Conflicts of Interests such as Side-Letter Arrangements
Principle 7: An Operator of a Hedge Fund should not have arrangements under which any material benefits or concessions are provided to some investors where those would be unfair to any other investors in the Fund
Under the CIF regime, Operators of Funds are required to treat Unitholders who hold interests of the same class equally and Unitholders of different classes (as between the classes) fairly, and to avoid conflicts of interests (see Article 26(d) of the Collective Investment Law and CIR Rule 6.4.1(1)).
Therefore, Operators will need to consider carefully, before entering into any special arrangement under which material benefits or concessions are to be provided to some investors only (such as under side letter arrangements), whether that could lead to a breach of these requirements. Whether a particular arrangement would result in a breach of these requirements would always depend on the particular terms, conditions and circumstances of the individual arrangement. We consider, for example, that arrangements that confer special monetary and economic benefits such as fee waivers on some investors only would generally amount to a breach of the Operator’s obligations to treat customers fairly. If such benefits are conferred in return for any favours or benefits given to the Operator or its related parties, this would be likely to also amount to a conflict of interest. In contrast, an arrangement which relates only to the provision of additional periodic reports relating to the performance of a Hedge Fund is unlikely to amount to a breach of these obligations in circumstances where the provision of additional reports is permitted under the constitution of the Fund, there is proper disclosure of the terms and conditions including any fees and charges applicable to such reports in the Prospectus and all investors are being offered an equal right to obtain those reports (of course, such reporting cannot include any price sensitive information – see Principle 8). Operators should also be aware that in some jurisdictions, side letter arrangements and benefits are treated more rigorously than this. Therefore, meeting these parameters may not necessarily be sufficient to comply with the relevant requirements in those jurisdictions, especially where side letter arrangements have an impact on investors there.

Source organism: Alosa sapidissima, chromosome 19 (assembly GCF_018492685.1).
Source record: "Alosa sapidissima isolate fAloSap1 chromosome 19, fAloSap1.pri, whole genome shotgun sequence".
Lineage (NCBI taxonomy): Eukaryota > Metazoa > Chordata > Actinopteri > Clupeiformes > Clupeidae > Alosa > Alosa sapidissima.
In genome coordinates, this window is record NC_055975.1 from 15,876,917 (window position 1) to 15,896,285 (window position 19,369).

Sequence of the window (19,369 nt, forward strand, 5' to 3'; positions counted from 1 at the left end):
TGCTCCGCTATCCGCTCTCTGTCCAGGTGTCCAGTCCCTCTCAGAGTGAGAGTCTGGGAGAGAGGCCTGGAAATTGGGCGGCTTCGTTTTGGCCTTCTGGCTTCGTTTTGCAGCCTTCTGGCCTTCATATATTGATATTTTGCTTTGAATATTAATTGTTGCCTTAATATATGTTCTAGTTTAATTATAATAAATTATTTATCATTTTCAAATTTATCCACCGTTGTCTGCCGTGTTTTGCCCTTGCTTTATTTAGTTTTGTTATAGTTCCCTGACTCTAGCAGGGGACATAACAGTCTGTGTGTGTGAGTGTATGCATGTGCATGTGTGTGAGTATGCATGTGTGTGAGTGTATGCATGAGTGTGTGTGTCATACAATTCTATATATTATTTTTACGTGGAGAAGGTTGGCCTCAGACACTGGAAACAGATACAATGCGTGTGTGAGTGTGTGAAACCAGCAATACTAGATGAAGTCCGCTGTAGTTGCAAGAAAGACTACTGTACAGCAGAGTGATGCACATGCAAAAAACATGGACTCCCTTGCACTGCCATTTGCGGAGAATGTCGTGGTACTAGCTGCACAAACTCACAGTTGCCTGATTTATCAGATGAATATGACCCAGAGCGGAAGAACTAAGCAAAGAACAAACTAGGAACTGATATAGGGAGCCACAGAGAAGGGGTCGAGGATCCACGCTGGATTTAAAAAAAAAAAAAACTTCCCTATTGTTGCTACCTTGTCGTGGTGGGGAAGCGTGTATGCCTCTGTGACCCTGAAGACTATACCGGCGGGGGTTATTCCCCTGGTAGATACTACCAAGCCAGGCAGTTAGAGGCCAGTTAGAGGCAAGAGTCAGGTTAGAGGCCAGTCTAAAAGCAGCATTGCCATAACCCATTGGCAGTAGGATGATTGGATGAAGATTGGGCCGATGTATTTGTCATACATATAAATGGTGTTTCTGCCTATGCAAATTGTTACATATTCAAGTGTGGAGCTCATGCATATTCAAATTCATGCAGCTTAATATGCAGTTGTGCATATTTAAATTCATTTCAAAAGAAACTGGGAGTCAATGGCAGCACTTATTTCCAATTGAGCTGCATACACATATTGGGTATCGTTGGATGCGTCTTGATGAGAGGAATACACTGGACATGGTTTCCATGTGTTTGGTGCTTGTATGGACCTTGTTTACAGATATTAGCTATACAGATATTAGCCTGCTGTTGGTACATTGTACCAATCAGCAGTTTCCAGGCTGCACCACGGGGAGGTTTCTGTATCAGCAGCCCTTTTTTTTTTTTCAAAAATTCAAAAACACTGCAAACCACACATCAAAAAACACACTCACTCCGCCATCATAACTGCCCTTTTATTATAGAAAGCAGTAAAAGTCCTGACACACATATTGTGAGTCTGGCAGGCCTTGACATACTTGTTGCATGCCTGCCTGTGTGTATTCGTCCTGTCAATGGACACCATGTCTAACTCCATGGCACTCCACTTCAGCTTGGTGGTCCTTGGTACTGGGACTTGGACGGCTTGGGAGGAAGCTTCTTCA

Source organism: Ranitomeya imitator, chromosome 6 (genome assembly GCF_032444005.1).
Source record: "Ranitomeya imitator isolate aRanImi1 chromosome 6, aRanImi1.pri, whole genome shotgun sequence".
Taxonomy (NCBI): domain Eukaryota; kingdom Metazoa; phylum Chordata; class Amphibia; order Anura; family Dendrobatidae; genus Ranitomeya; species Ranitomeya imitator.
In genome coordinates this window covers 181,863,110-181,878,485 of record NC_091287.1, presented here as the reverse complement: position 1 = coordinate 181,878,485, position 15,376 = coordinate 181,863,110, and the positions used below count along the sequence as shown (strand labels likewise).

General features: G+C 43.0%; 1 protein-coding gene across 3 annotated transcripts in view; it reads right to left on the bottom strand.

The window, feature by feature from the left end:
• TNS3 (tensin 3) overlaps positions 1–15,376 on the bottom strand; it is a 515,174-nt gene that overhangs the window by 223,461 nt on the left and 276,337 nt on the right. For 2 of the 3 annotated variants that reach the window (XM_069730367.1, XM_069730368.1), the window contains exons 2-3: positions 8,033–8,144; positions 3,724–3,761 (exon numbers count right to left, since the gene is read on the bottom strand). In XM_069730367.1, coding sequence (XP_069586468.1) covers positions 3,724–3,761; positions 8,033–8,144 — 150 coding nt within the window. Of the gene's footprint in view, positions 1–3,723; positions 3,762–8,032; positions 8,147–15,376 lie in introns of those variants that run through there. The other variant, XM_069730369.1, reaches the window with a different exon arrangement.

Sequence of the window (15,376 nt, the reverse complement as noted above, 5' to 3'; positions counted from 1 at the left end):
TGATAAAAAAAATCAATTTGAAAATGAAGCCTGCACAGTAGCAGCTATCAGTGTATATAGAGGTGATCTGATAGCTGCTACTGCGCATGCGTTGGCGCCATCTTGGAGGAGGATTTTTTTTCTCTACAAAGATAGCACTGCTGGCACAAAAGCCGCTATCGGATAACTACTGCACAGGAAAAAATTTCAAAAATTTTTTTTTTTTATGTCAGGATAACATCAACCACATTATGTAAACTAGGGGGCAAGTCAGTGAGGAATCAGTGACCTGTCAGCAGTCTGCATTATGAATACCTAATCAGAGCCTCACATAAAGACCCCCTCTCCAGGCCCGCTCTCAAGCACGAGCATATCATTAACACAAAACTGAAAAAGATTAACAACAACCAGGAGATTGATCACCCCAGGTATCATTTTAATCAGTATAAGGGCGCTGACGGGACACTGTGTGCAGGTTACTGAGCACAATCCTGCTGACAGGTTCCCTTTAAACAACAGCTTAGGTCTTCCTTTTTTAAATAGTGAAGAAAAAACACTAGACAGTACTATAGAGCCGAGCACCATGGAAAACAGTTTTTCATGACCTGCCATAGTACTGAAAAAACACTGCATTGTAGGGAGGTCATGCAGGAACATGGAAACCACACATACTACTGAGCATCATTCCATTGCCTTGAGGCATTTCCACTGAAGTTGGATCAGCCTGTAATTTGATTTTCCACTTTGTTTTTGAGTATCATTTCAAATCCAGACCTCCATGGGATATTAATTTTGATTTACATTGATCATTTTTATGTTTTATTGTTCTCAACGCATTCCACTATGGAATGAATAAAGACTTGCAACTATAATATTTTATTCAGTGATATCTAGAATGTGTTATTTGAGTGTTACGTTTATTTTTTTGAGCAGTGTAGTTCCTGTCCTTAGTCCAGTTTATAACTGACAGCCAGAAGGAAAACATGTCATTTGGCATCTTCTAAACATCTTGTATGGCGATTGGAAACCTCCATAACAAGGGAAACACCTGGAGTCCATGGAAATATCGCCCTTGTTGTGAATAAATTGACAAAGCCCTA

Principle 8: An Operator of a Hedge Fund should have adequate systems and controls to deal with market sensitive information
The complexity of investment strategies and products involved, the close relations with counterparties and performance based remuneration of Operators of Hedge Funds can create an environment where market abuses and manipulations can occur more readily. While the relevant conduct prohibitions and associated sanctions will continue to act as a strong deterrent against such abuses, Operators of Hedge Funds should pay particular attention to the need to mitigate such risks through systems and controls which provide for:
clear procedures for handling price and other market sensitive information by employees at the Operator and third-party service provider level. These should generally cover identification and adequate monitoring of the activities of individuals who are likely to handle such information such as traders;